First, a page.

Anti-corruption training

The total hours related to anti-corruption training were 688.75 hours in 2020.  The training actions initiated in the Group in 2018 in relation to the Code of Ethics and other related internal regulations continued during 2020. The percentage of personnel trained in 2020 was:

& 86%

Ethical Channel

The Ethical Channel allows any employee, or a third party related to the Cellnex group, to report confidentially any kind of breach of the current law and/or other internal regulations that they have detected within the company, and therefore to detect any potentially significant irregularities, particularly relating to financial, accounting, labour and human rights, that arise within the company.

This Ethical Channel is aimed at and is available to all employees of the Cellnex group, regardless of the type or term of their contract, the position they occupy or the geographical area in which they perform their work, and to the various stakeholders (this includes, but is not limited to: suppliers, customers, shareholders, investors, employees, government bodies, regulatory bodies, sectoral associations and international organisations, mass media, partners in shared projects, as well as any other natural or legal person who may have any relationship with Cellnex group) to allow them to report any instances of irregular conduct that come to their attention, provided these are related to their activity in the Cellnex group.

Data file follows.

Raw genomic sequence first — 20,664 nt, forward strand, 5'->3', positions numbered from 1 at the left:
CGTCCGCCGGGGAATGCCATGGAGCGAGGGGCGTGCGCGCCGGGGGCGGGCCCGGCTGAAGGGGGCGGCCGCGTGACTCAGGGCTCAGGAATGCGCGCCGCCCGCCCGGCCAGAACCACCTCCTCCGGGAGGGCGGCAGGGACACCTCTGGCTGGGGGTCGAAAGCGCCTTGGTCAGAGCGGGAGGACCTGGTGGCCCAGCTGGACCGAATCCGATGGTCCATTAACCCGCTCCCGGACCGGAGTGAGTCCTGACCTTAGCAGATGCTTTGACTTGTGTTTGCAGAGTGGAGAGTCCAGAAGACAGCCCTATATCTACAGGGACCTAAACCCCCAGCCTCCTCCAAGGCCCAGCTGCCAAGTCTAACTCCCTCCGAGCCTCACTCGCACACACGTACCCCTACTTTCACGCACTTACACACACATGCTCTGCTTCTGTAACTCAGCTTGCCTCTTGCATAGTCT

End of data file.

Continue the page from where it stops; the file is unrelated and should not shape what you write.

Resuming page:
Cellnex has an
Ethical Channel
available to all employees

In accordance with the Spanish Data Protection Agency, reports of possible irregularities are confidential; although informants must identify themselves by giving their name, surname(s) and Tax ID Code number when reporting a case, the information about their identity must not appear in the report, but must be filed separately in a restricted access area, to which only members of the Ethics and Compliance Committee will have access, to preserve the informant’s confidentiality.

Notifications of irregularities can be submitted using:

  • The Cellnex group’s intranet.
  • Email - canal.etico@cellnextelecom.com, by filling out the form available on both the intranet and the website.
  • Letters addressed to the Chair of the Ethics and Compliance Committee - Ref. Ethical Channel - Cellnex, Avda.Parc Logístic, 12-20; 08040 Barcelona.

Notifications received via email will be forwarded to all members of the Ethics and Compliance Committee, whilst the Chair of the Ethics and Compliance Committee will notify the other Committee members, via email, of notifications received in the form of letters.